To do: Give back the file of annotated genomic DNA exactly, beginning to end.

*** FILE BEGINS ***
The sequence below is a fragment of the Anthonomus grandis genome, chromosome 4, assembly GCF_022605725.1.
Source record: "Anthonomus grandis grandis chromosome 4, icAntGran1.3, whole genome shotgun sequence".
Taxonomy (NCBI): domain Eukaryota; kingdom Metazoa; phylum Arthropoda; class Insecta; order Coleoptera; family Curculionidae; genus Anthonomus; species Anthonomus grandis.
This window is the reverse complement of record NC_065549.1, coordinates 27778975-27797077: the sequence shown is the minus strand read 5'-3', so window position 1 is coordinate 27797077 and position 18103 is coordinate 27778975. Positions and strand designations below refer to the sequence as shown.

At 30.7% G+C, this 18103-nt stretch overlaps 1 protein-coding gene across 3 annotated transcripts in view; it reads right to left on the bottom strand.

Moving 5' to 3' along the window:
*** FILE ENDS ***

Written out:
The sequence below is a fragment of the Anthonomus grandis genome, chromosome 4, assembly GCF_022605725.1.
Source record: "Anthonomus grandis grandis chromosome 4, icAntGran1.3, whole genome shotgun sequence".
Taxonomy (NCBI): domain Eukaryota; kingdom Metazoa; phylum Arthropoda; class Insecta; order Coleoptera; family Curculionidae; genus Anthonomus; species Anthonomus grandis.
This window is the reverse complement of record NC_065549.1, coordinates 27778975-27797077: the sequence shown is the minus strand read 5'-3', so window position 1 is coordinate 27797077 and position 18103 is coordinate 27778975. Positions and strand designations below refer to the sequence as shown.

At 30.7% G+C, this 18103-nt stretch overlaps 1 protein-coding gene across 3 annotated transcripts in view; it reads right to left on the bottom strand.

Moving 5' to 3' along the window: